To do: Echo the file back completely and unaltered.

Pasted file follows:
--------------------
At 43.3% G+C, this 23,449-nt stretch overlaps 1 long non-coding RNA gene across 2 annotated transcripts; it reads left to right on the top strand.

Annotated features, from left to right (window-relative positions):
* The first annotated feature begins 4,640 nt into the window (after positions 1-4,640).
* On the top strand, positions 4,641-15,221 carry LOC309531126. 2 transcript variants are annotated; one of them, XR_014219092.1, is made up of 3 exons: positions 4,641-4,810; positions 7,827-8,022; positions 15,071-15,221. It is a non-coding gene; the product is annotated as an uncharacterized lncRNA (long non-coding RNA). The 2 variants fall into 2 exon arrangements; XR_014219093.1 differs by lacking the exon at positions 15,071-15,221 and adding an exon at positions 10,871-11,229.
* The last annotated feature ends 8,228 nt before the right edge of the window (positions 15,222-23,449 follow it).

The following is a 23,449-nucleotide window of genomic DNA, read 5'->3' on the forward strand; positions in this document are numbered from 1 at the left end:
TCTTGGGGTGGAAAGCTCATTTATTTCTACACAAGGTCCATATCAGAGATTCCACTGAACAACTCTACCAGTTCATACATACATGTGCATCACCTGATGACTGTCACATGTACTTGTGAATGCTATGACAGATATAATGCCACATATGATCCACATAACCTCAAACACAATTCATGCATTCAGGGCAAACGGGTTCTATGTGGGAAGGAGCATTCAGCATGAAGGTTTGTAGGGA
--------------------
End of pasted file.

At 43.3% G+C, this 23,449-nt stretch overlaps 1 long non-coding RNA gene across 2 annotated transcripts; it reads left to right on the top strand.

Annotated features, from left to right (window-relative positions):
* The first annotated feature begins 4,640 nt into the window (after positions 1-4,640).
* On the top strand, positions 4,641-15,221 carry LOC309531126. 2 transcript variants are annotated; one of them, XR_014219092.1, is made up of 3 exons: positions 4,641-4,810; positions 7,827-8,022; positions 15,071-15,221. It is a non-coding gene; the product is annotated as an uncharacterized lncRNA (long non-coding RNA). The 2 variants fall into 2 exon arrangements; XR_014219093.1 differs by lacking the exon at positions 15,071-15,221 and adding an exon at positions 10,871-11,229.
* The last annotated feature ends 8,228 nt before the right edge of the window (positions 15,222-23,449 follow it).

The following is a 23,449-nucleotide window of genomic DNA, read 5'->3' on the forward strand; positions in this document are numbered from 1 at the left end:
TCTTGGGGTGGAAAGCTCATTTATTTCTACACAAGGTCCATATCAGAGATTCCACTGAACAACTCTACCAGTTCATACATACATGTGCATCACCTGATGACTGTCACATGTACTTGTGAATGCTATGACAGATATAATGCCACATATGATCCACATAACCTCAAACACAATTCATGCATTCAGGGCAAACGGGTTCTATGTGGGAAGGAGCATTCAGCATGAAGGTTTGTAGGGA